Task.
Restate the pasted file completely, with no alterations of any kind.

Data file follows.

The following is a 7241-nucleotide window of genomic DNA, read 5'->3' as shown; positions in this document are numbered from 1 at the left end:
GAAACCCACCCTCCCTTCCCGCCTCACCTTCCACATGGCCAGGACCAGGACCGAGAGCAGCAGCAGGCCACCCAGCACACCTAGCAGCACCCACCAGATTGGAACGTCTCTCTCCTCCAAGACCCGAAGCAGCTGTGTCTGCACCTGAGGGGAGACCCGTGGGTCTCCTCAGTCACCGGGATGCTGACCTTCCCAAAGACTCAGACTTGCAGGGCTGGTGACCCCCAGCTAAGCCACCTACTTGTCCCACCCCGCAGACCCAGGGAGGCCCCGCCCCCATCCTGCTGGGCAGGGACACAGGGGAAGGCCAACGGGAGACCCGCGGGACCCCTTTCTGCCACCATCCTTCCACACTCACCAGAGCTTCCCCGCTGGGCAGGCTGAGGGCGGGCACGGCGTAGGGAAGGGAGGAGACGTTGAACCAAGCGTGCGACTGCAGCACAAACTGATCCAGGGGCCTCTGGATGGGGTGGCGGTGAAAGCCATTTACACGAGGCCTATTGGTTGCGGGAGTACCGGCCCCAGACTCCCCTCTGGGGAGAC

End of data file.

The following is a 7241-nucleotide window of genomic DNA, read 5'->3' as shown; positions in this document are numbered from 1 at the left end:
GAAACCCACCCTCCCTTCCCGCCTCACCTTCCACATGGCCAGGACCAGGACCGAGAGCAGCAGCAGGCCACCCAGCACACCTAGCAGCACCCACCAGATTGGAACGTCTCTCTCCTCCAAGACCCGAAGCAGCTGTGTCTGCACCTGAGGGGAGACCCGTGGGTCTCCTCAGTCACCGGGATGCTGACCTTCCCAAAGACTCAGACTTGCAGGGCTGGTGACCCCCAGCTAAGCCACCTACTTGTCCCACCCCGCAGACCCAGGGAGGCCCCGCCCCCATCCTGCTGGGCAGGGACACAGGGGAAGGCCAACGGGAGACCCGCGGGACCCCTTTCTGCCACCATCCTTCCACACTCACCAGAGCTTCCCCGCTGGGCAGGCTGAGGGCGGGCACGGCGTAGGGAAGGGAGGAGACGTTGAACCAAGCGTGCGACTGCAGCACAAACTGATCCAGGGGCCTCTGGATGGGGTGGCGGTGAAAGCCATTTACACGAGGCCTATTGGTTGCGGGAGTACCGGCCCCAGACTCCCCTCTGGGGAGAC